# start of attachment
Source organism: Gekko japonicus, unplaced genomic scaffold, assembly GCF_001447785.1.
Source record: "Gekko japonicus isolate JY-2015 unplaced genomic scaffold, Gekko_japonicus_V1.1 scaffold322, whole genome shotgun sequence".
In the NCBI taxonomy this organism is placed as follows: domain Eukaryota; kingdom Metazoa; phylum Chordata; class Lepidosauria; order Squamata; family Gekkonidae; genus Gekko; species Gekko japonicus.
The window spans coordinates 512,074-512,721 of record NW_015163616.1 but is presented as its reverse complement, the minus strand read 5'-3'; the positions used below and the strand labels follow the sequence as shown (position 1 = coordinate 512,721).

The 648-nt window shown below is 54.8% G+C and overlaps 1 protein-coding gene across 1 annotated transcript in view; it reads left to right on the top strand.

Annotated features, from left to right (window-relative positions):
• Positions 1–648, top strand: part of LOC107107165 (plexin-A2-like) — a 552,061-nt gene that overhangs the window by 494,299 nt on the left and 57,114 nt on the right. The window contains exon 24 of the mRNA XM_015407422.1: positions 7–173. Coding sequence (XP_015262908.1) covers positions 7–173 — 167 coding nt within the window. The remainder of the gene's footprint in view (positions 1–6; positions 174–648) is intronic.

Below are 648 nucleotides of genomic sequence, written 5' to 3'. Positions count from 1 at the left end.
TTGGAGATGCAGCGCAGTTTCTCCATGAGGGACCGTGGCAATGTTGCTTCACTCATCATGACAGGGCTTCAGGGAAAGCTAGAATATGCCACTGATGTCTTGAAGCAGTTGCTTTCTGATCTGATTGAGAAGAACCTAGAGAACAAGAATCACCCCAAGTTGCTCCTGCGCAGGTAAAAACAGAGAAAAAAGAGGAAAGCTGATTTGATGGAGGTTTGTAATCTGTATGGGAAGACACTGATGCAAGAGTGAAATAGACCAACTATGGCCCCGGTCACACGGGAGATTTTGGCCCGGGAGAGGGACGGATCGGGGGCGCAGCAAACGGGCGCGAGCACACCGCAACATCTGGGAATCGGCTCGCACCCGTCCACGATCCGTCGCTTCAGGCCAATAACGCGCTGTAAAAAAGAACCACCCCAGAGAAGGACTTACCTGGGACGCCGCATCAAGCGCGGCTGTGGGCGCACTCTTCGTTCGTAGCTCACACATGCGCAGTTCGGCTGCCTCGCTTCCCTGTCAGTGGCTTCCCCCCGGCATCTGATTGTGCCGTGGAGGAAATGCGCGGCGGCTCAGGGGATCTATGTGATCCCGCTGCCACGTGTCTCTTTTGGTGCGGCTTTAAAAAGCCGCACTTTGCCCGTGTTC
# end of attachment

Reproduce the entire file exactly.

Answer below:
Source organism: Gekko japonicus, unplaced genomic scaffold, assembly GCF_001447785.1.
Source record: "Gekko japonicus isolate JY-2015 unplaced genomic scaffold, Gekko_japonicus_V1.1 scaffold322, whole genome shotgun sequence".
In the NCBI taxonomy this organism is placed as follows: domain Eukaryota; kingdom Metazoa; phylum Chordata; class Lepidosauria; order Squamata; family Gekkonidae; genus Gekko; species Gekko japonicus.
The window spans coordinates 512,074-512,721 of record NW_015163616.1 but is presented as its reverse complement, the minus strand read 5'-3'; the positions used below and the strand labels follow the sequence as shown (position 1 = coordinate 512,721).

The 648-nt window shown below is 54.8% G+C and overlaps 1 protein-coding gene across 1 annotated transcript in view; it reads left to right on the top strand.

Annotated features, from left to right (window-relative positions):
• Positions 1–648, top strand: part of LOC107107165 (plexin-A2-like) — a 552,061-nt gene that overhangs the window by 494,299 nt on the left and 57,114 nt on the right. The window contains exon 24 of the mRNA XM_015407422.1: positions 7–173. Coding sequence (XP_015262908.1) covers positions 7–173 — 167 coding nt within the window. The remainder of the gene's footprint in view (positions 1–6; positions 174–648) is intronic.

Below are 648 nucleotides of genomic sequence, written 5' to 3'. Positions count from 1 at the left end.
TTGGAGATGCAGCGCAGTTTCTCCATGAGGGACCGTGGCAATGTTGCTTCACTCATCATGACAGGGCTTCAGGGAAAGCTAGAATATGCCACTGATGTCTTGAAGCAGTTGCTTTCTGATCTGATTGAGAAGAACCTAGAGAACAAGAATCACCCCAAGTTGCTCCTGCGCAGGTAAAAACAGAGAAAAAAGAGGAAAGCTGATTTGATGGAGGTTTGTAATCTGTATGGGAAGACACTGATGCAAGAGTGAAATAGACCAACTATGGCCCCGGTCACACGGGAGATTTTGGCCCGGGAGAGGGACGGATCGGGGGCGCAGCAAACGGGCGCGAGCACACCGCAACATCTGGGAATCGGCTCGCACCCGTCCACGATCCGTCGCTTCAGGCCAATAACGCGCTGTAAAAAAGAACCACCCCAGAGAAGGACTTACCTGGGACGCCGCATCAAGCGCGGCTGTGGGCGCACTCTTCGTTCGTAGCTCACACATGCGCAGTTCGGCTGCCTCGCTTCCCTGTCAGTGGCTTCCCCCCGGCATCTGATTGTGCCGTGGAGGAAATGCGCGGCGGCTCAGGGGATCTATGTGATCCCGCTGCCACGTGTCTCTTTTGGTGCGGCTTTAAAAAGCCGCACTTTGCCCGTGTTC